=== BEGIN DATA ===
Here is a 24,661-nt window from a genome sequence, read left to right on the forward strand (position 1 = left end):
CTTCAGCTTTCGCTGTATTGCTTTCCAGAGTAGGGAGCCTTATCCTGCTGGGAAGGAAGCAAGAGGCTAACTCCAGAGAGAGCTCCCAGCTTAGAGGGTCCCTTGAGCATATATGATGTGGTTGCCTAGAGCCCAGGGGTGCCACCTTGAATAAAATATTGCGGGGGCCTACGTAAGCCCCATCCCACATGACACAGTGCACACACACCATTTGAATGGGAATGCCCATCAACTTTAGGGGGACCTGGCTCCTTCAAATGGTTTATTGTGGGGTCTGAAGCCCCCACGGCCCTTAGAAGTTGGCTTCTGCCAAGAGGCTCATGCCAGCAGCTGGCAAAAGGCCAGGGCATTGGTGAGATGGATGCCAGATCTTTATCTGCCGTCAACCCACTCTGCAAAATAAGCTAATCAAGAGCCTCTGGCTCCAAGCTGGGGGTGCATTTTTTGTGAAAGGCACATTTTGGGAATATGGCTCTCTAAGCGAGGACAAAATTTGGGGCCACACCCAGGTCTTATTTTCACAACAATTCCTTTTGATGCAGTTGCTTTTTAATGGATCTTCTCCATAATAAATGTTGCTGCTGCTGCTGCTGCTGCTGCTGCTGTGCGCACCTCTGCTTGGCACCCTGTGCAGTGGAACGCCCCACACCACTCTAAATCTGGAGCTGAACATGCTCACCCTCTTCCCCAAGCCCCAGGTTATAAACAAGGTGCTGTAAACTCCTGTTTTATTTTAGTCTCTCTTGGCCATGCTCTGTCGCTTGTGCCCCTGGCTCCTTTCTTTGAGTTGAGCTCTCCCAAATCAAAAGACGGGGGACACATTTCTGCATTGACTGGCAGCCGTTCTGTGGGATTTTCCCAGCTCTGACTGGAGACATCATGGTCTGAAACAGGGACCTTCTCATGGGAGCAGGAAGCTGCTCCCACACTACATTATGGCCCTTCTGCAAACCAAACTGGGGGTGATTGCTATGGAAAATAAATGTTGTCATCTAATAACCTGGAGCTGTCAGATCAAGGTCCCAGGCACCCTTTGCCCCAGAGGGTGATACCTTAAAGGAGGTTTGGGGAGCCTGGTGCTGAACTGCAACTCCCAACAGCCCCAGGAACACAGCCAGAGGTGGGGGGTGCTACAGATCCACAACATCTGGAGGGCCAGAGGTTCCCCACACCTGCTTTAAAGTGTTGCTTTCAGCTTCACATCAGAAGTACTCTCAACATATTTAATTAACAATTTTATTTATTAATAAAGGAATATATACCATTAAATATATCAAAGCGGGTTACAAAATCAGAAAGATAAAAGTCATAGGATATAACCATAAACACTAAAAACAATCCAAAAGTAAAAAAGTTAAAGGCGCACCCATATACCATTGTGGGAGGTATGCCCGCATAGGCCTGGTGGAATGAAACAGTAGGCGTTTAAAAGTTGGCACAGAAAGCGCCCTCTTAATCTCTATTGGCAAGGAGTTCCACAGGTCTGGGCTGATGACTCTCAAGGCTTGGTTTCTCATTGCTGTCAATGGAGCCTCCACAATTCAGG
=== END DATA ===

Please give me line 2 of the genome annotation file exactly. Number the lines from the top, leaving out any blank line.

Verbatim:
CTTCAGCTTTCGCTGTATTGCTTTCCAGAGTAGGGAGCCTTATCCTGCTGGGAAGGAAGCAAGAGGCTAACTCCAGAGAGAGCTCCCAGCTTAGAGGGTCCCTTGAGCATATATGATGTGGTTGCCTAGAGCCCAGGGGTGCCACCTTGAATAAAATATTGCGGGGGCCTACGTAAGCCCCATCCCACATGACACAGTGCACACACACCATTTGAATGGGAATGCCCATCAACTTTAGGGGGACCTGGCTCCTTCAAATGGTTTATTGTGGGGTCTGAAGCCCCCACGGCCCTTAGAAGTTGGCTTCTGCCAAGAGGCTCATGCCAGCAGCTGGCAAAAGGCCAGGGCATTGGTGAGATGGATGCCAGATCTTTATCTGCCGTCAACCCACTCTGCAAAATAAGCTAATCAAGAGCCTCTGGCTCCAAGCTGGGGGTGCATTTTTTGTGAAAGGCACATTTTGGGAATATGGCTCTCTAAGCGAGGACAAAATTTGGGGCCACACCCAGGTCTTATTTTCACAACAATTCCTTTTGATGCAGTTGCTTTTTAATGGATCTTCTCCATAATAAATGTTGCTGCTGCTGCTGCTGCTGCTGCTGCTGTGCGCACCTCTGCTTGGCACCCTGTGCAGTGGAACGCCCCACACCACTCTAAATCTGGAGCTGAACATGCTCACCCTCTTCCCCAAGCCCCAGGTTATAAACAAGGTGCTGTAAACTCCTGTTTTATTTTAGTCTCTCTTGGCCATGCTCTGTCGCTTGTGCCCCTGGCTCCTTTCTTTGAGTTGAGCTCTCCCAAATCAAAAGACGGGGGACACATTTCTGCATTGACTGGCAGCCGTTCTGTGGGATTTTCCCAGCTCTGACTGGAGACATCATGGTCTGAAACAGGGACCTTCTCATGGGAGCAGGAAGCTGCTCCCACACTACATTATGGCCCTTCTGCAAACCAAACTGGGGGTGATTGCTATGGAAAATAAATGTTGTCATCTAATAACCTGGAGCTGTCAGATCAAGGTCCCAGGCACCCTTTGCCCCAGAGGGTGATACCTTAAAGGAGGTTTGGGGAGCCTGGTGCTGAACTGCAACTCCCAACAGCCCCAGGAACACAGCCAGAGGTGGGGGGTGCTACAGATCCACAACATCTGGAGGGCCAGAGGTTCCCCACACCTGCTTTAAAGTGTTGCTTTCAGCTTCACATCAGAAGTACTCTCAACATATTTAATTAACAATTTTATTTATTAATAAAGGAATATATACCATTAAATATATCAAAGCGGGTTACAAAATCAGAAAGATAAAAGTCATAGGATATAACCATAAACACTAAAAACAATCCAAAAGTAAAAAAGTTAAAGGCGCACCCATATACCATTGTGGGAGGTATGCCCGCATAGGCCTGGTGGAATGAAACAGTAGGCGTTTAAAAGTTGGCACAGAAAGCGCCCTCTTAATCTCTATTGGCAAGGAGTTCCACAGGTCTGGGCTGATGACTCTCAAGGCTTGGTTTCTCATTGCTGTCAATGGAGCCTCCACAATTCAGG